I also began to say I wonder about time. But that came to me in a different way. That came to me through the graveyard because I went to the funerals. It was the custom in our little town for little children to go out to the graveyard to the funerals. Death was not something that people then thought was dishonorable. They just thought it was sad and mysterious, and therefore they let children attend this sad and mysterious human occasion when someone seems to have gone to sleep and is not going to wake up any more. You know that there is more than that. You learn it the hard way, because in those days there was no way to preserve bodies and we lived in very hot country. So by the first day there was the slight odor of the dead and by the second day the odor was stronger and by the third day it was quite strong. It wasn’t repulsive, it was strange and mysterious and frightening. It didn’t smell like something spoiled; they had some ways of keeping the body a little bit. But the body would darken and the face would turn gray and so you knew in those days what death really was, that it was a disintegration. I didn’t know that word, but I knew that what had put us together and made us whole and alive was not keeping us together whole and alive but that we were going to pieces. And it frightened the very life out of me almost as a child. But at the same time it didn’t do to me what it has done to many children of today—make them feel that it doesn’t really happen and doesn’t have to happen. We knew more about death than we knew about birth, much more—which was of course due to our Puritan upbringing. Ridiculous that we were invited in to watch death take its full effect on the person who had once been alive. But I think this is when I began to think of time, when someone would die and I would hear that beautiful liturgy of the dead which the Episcopal Church has and which the Methodist Episcopal Church also has, and then you come to the dust to dust part which seemed elegantly beautiful to me as a small child. And so I tied up death and poetry together as being almost equally wondrous. I was afraid of death. I was not afraid of poetry but somehow they had much to do with each other, much to do. And so I began to think about time and why a life ends and what eternity means. Of course I drove everyone crazy when I was about nine or ten years old with my questions—my existential questions. I didn’t know that word at that time but every day I asked: when does eternity end? And my Sunday School teacher finally told me that if I couldn’t stop asking that question I couldn’t come to Sunday School any more, that she just couldn’t hear it any longer. Poor dear, what could she have to say to those two brown eyes looking at her? They weren’t going to accept any easy answer and she knew it. And who has ever been able to answer that question about time and eternity?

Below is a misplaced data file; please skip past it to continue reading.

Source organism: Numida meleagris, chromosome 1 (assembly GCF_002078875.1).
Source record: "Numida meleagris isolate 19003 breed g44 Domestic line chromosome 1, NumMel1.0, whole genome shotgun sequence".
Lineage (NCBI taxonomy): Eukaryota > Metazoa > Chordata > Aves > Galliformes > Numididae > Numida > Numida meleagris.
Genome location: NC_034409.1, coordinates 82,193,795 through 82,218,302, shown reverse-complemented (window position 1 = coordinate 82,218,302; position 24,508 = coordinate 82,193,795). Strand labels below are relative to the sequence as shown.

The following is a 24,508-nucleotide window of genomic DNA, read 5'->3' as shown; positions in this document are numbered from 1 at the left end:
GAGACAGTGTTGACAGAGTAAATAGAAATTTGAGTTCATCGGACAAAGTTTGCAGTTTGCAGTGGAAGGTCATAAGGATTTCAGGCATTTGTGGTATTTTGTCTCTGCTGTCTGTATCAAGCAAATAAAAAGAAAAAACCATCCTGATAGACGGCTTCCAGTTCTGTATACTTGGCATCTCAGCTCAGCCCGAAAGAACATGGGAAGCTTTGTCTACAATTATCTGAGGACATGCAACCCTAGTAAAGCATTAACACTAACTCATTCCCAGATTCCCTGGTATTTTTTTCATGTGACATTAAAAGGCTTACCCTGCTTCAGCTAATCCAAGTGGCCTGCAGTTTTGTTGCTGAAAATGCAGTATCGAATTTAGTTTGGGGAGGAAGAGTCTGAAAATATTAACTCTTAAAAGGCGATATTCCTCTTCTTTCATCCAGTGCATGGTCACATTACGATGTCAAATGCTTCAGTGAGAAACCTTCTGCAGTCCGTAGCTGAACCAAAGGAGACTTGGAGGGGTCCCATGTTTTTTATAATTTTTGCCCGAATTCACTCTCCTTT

No one could read my books without finding these early signs of my childhood—the trembling earth, the moss swinging on the trees and making strange shadows, the enormous size of the trees so that you knew a lot about age and years and hundreds of years. All these things—Shaky Pond, the graveyard and the telling my little friend stories as we picked flowers down the railroad track or sat on a tombstone in the graveyard are what maybe turned me into a writer.

* Marjorie White, who died in 1980, was for many years a beloved high school English teacher in Gainesville, Fla.